Nowadays Genia is scrupulous about what she eats and has been almost entirely free of symptoms since the French fries episode.  As a scientist, I can’t prove that Genia has celiac disease, but her symptoms are certainly consistent, and a more recent blood test showed for the first time that she has elevated levels of gluten antibodies. What piques my interest is all of those courses of amoxiciliin that we gave her as a child, and then the courses of metronidazole for her “Giardia” infections.  It suggests to me that she had major early-life disruptions in her resident microbes that led to her asthma and mango allergies.  Later on, metronidazole was the coup de grace, eliminating some population of microbes in her gut that instructed her immune cells to suppress certain allergies, including gluten.

Not long ago, a group of colleagues whose work focuses on celiac disease asked me to help them analyze some data collected in Sweden…

The main finding: people who recently had developed celiac disease were about 40 percent more likely to have been prescribed antibiotics in the preceding months compared to those who didn’t.  This was true for people who definitely had celiac disease, for those who probably had celiac disease (60-90 percent more likely), for men, for women, for people of all ages, and for essentially every antibiotic examined individually.  For those who were prescribed more courses, the risk was stronger.   As with the diabetes studies, this kind of consistency was very important; it was not just a single finding.  Most interesting to me is that metronidazole (the same drug that Genia was given repeatedly), which has major effects on gut bacteria, had the greatest association with celiac disease.  People who were prescribed it ran more than twice the risk of getting celiac disease compared to those who were not recently prescribed any antibiotics…

I was invited to join another analysis of celiac disease by the same group of experts…The question was: Is there any relationship between the presence of H. pylori in the stomach and celiac disease?  We know that H. pylori is disappearing just as celiac disease is becoming more common.  Could this suggest a protective relationship?…We also know that H. pylori helps suppress immune and allergic responses through its recruitment of T-reg cells, the cells that tone down and turn off immune reactions.  So could the extinction of H. pylori be contributing to this modern plague as well?

To find out, the Columbia group, working with a team of pathologists at a large national reference laboratory in Texas, investigated more than 136,000 people…Because the study was performed in the United State, the overall rate of H. pylori was very low.  Nevertheless the rate in patients who had signs of celiac disease was only 4.4 percent as opposed to 8.8 percent in those without.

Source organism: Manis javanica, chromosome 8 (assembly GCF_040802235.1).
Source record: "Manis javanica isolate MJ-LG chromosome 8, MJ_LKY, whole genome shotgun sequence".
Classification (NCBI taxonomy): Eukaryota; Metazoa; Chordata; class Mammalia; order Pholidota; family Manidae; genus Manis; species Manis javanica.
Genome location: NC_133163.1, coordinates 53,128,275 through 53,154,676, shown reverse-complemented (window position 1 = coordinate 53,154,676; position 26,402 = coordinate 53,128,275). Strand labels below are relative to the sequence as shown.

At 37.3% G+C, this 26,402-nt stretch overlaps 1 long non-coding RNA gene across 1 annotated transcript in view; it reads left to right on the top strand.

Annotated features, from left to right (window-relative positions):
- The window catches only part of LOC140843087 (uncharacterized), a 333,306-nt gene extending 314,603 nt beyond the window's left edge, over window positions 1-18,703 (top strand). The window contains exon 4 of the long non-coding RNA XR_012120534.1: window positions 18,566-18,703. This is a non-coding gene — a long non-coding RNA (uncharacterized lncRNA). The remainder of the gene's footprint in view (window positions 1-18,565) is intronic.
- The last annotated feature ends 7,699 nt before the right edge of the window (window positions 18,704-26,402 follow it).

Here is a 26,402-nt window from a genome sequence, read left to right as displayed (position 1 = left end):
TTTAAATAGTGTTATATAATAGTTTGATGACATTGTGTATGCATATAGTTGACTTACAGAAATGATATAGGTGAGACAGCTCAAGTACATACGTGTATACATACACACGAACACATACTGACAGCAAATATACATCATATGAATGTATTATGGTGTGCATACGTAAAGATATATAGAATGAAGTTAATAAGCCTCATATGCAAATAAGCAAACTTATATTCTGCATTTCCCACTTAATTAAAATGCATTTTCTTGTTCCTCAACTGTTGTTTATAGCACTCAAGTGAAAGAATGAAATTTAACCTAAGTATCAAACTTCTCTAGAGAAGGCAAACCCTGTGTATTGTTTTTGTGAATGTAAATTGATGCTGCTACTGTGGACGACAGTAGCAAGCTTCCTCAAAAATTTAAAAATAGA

It is plausible that celiac disease is increasing because the microbes that protect against allergic responses are disappearing.  Both stomach bacteria (H. pylori) and intestinal bacteria (those susceptible to metronidazole and/or other antibiotics) may provide some protection against celiac disease.  People who have H. pylori in their stomachs can still develop celiac disease; it just may be less likely.  Moreover, people born by C-section also face an increased risk.  With this knowledge, we might one day be able to find the individually protective organisms and either prevent their loss or give them back to prevent celiac disease or to treat it.

Summing up

In the end, this is the only explanation that answers the seemingly opposed question of, if gluten is so bad for so many people, why can so many people eat it without a problem?  The answer is our bacteria.  It may be true that most people don’t have the complete digestive enzymes to fully break down gluten, but it can also be true that with enough of the right bacteria, it doesn’t really matter.   Just as humans can’t make vitamin K and don’t eat a lot of it, it doesn’t matter for most of us, because we’ve outsourced that responsibility to the bacteria in our guts.  As such, we might have done the same thing with digesting gluten.

Whereas Genia had immediate pain from eating gluten, most people don’t experience this and often times it isn’t until a day or two afterwards where most people will feel any symptoms after eating gluten.  In that sense it is not like a typical allergy and therefore, if you are suffering from any chronic condition, from obesity, to rashes (80% of those with unexplained rashes have shown antibodies to gluten), Hasimoto’s disease, arthritis, anemia, Type I diabetes, amongst others, I would suggest at least explore doing a strict gluten-free diet for at least 4 weeks and see if you feel any better.